The Tale of the Tower
Apr 11, 2002 03:52 AM
A CURIOUS TALE
[The Tale of the Tower and the Sacred Eternal Fire ]
Some years ago I ran down to the lakes of Killarney, but not for
the purpose merely of seeing them as any other traveller.
During my boyhood the idea of going there had always been before
me, and in dreams I would often find myself on the water or
wandering nearby. After this had occurred many times, I procured
photographs of the scenery and was quite surprised to find that
the dreams were accurate enough to seem like recollections. But
various vicissitudes took me to other parts of the world, so that
I had passed my majority without having visited the place, and,
indeed the decision to go there at last was not made until one
day, whole looking into a shop window in Dublin, my eye fell upon
a picture of Killarney, and in an instant I was filled with a
strong desire to see them. So I went on the first train and was
very soon there, quartered with an old man who from the first
seemed like an old friend.
The next day or two were devoted to wandering about with no
purpose nor with very great satisfaction, for the place as a bit
of country, did not interest me after all my wanderings in many
different climes. But on the third day I went off into a field
not far from the shores of one of the sheets of water, and sat
down near an old well. It was still early in the afternoon, and
unusually pleasant. My mind had no particular object before it,
and I noticed an inability, quite unusual, to follow long a
definite train of thought. As I sat thus, drowsiness came over
my senses, the field and the well grew grey but still remained in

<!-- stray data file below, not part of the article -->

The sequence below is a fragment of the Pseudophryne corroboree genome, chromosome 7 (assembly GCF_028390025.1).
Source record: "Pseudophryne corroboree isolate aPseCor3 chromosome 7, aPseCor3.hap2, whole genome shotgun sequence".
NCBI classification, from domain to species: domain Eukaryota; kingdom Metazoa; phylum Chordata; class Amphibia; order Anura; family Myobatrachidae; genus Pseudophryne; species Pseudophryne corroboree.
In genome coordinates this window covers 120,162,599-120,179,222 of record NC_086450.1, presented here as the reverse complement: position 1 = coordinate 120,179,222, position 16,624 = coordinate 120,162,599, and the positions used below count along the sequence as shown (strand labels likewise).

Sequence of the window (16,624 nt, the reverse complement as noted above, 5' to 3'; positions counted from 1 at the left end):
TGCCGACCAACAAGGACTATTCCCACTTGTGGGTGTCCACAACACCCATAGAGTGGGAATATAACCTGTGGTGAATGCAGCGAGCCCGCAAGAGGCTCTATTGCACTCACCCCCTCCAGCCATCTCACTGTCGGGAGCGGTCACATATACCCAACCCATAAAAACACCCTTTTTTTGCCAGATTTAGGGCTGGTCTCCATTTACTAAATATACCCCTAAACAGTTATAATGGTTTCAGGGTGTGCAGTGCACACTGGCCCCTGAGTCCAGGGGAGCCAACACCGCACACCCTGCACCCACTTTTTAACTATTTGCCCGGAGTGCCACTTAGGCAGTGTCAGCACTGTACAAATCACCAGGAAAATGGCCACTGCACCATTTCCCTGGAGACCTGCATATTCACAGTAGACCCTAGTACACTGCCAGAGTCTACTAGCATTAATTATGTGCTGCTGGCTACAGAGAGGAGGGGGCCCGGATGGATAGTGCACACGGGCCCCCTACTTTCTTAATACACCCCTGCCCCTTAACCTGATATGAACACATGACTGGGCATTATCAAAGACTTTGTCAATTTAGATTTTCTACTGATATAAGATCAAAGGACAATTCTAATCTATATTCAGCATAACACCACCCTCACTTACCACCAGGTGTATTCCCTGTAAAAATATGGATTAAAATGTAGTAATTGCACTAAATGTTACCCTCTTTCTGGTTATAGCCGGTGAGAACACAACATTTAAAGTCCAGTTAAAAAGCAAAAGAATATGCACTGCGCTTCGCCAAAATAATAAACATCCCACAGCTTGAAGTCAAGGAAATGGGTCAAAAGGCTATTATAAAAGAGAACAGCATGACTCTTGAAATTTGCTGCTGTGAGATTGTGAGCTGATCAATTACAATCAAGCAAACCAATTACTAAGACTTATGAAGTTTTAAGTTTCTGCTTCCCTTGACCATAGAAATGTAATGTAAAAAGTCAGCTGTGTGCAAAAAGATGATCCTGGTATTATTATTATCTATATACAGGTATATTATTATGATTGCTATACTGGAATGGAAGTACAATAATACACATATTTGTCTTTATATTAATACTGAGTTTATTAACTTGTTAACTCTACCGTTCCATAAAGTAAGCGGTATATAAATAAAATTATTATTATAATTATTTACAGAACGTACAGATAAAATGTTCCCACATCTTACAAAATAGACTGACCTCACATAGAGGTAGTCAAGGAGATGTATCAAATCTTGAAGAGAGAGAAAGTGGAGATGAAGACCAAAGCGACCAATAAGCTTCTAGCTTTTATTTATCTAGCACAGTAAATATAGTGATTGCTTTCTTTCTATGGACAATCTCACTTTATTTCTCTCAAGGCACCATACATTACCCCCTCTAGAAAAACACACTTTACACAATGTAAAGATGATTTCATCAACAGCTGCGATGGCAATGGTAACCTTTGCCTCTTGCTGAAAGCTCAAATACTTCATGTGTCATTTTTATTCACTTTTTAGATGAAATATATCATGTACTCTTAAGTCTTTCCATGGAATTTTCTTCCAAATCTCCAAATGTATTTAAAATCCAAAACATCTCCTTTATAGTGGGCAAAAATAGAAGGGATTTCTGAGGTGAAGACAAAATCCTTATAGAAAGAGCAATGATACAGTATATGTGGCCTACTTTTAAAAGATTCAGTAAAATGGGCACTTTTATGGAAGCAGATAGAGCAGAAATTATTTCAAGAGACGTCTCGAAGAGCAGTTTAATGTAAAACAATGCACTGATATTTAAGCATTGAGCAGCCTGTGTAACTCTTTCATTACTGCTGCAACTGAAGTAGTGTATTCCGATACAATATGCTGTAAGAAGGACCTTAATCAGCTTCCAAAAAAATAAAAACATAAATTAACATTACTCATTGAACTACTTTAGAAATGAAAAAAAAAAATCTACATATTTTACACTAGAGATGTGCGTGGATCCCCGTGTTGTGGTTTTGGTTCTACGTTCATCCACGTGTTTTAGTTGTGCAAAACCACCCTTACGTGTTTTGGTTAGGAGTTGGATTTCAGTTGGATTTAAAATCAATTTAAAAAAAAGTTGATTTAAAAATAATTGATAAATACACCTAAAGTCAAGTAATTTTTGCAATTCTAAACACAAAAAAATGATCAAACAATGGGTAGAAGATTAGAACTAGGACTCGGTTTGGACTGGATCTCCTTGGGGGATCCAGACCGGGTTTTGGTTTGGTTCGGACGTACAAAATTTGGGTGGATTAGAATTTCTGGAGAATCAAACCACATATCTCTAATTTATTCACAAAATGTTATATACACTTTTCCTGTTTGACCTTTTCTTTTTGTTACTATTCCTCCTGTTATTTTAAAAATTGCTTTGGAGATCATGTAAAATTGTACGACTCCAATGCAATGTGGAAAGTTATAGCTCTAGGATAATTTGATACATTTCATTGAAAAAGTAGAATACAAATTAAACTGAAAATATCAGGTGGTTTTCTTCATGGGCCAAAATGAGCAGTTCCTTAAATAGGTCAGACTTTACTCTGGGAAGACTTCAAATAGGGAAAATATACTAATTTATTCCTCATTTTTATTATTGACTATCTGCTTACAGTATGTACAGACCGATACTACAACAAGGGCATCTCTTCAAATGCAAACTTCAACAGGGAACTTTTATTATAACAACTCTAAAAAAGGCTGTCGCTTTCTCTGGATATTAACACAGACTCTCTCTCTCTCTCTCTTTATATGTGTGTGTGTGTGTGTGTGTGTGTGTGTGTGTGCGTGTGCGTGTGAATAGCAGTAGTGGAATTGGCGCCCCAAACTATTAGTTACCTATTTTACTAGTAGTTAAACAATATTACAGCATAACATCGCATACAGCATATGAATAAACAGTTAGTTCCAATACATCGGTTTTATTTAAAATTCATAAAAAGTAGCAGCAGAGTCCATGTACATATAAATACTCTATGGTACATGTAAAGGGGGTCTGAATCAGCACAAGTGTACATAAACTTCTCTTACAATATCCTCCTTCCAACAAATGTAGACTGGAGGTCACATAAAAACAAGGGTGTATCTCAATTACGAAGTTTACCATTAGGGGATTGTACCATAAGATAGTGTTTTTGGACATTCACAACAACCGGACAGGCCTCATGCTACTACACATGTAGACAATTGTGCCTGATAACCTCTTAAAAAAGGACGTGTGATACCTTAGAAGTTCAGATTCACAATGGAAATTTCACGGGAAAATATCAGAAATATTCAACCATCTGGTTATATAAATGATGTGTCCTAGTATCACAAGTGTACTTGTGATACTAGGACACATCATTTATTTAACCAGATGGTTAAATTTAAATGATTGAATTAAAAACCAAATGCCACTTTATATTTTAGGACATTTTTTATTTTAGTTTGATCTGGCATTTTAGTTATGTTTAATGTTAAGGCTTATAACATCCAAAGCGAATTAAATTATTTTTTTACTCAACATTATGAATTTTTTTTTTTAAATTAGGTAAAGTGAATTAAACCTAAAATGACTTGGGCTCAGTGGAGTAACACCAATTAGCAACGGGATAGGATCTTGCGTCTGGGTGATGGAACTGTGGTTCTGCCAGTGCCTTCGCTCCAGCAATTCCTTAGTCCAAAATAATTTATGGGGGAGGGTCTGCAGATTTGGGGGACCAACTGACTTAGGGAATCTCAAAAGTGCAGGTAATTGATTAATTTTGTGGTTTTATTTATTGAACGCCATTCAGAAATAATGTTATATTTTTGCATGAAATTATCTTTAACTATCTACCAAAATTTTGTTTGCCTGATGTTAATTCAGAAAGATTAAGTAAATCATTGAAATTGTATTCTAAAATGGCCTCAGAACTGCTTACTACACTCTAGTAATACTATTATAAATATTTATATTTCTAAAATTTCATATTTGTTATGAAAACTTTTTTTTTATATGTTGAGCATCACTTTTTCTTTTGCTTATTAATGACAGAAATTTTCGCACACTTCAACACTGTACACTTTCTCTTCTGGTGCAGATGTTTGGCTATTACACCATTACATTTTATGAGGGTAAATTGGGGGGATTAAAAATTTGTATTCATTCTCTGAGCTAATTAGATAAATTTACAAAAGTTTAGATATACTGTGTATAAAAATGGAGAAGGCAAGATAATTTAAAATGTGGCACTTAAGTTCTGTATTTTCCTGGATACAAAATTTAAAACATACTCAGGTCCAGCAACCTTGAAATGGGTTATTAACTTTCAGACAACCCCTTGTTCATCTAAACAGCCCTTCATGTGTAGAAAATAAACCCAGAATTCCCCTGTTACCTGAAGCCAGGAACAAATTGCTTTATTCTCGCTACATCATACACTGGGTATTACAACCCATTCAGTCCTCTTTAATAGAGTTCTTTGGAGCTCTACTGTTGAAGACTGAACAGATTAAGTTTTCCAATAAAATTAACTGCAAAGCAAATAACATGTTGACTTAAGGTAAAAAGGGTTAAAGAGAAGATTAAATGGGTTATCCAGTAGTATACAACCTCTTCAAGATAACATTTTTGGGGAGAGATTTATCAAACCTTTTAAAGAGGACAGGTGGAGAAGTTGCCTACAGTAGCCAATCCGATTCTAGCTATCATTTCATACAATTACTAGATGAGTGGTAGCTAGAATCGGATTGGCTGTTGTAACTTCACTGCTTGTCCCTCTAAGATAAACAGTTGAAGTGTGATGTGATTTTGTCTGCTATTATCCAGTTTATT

sight, yet I seemed to be changing into another man, and, as the
minutes flew by, I saw the shadowy form or picture of a tall
round tower rising, some fifty feet high, just beyond the well.
shaking myself, this disappeared and I thought I had fought off
the sleepy feeling, but only for a moment. It returned with new
The well had disappeared and a building occupied its place, while
the tall tower had grown solid; and then all desire to remain
myself disappeared. I rose with a mechanical feeling that my
duty, somehow or other, called me to the tower, and walked over
into the building through which I knew it was necessary to go in
order to reach the tower. As I passed inside the wall, there was
the old well I had seen upon first coming into the field, but the
strange incident did not attract my attention, for I knew the
well as an old landmark. Reaching the tower, the steps wound up
before me to the top, and as I mounted them a voice quite
familiar called my name--a name not the same that I owned to upon
sitting down near the well, but that did not attract my attention
any more than the old well inside the wall. At last I emerged
upon the top of the tower, and there was an old man keeping up a
fire. It was the eternal fire never yet known to have gone out,
and I, out of all the other young disciples, alone was permitted
to help the old man.
As my head rose above the level of the low rim of the tower, I
saw a calm and beautiful mountain not far away, and other towers
nearer to it than mine.
"You are late," said the old man. I made no reply, as there was
none to make; but I approached and showed by my attitude that I
was ready to go on watching in his place. As I did this it
flashed across me that the sun was nearing the horizon, and for
an instant the memory of the old man with who I had lodged came
before me, as well as the express train to be reached by cart,
but that faded out as the old watcher looked into my brain with
his piercing eyes.
"I fear to leave you in charge," was his first remark. "There is
a shadow, dark and silent, near you."
"Do not fear, father," said I; "I will not leave the fire nor
permit it to go out."
"If you do, then our doom is sealed and the destiny of
With those words he turned and left me; and soon I heard his
foot-fall no more on the winding stairs that led below.
The fire seemed bewitched. it would hardly burn, and once or
twice it almost paralyzed me with fear, so nearly did it expire.
When the old man had left me, it was burning brightly. At last
it seemed that my efforts and prayers were successful; the blaze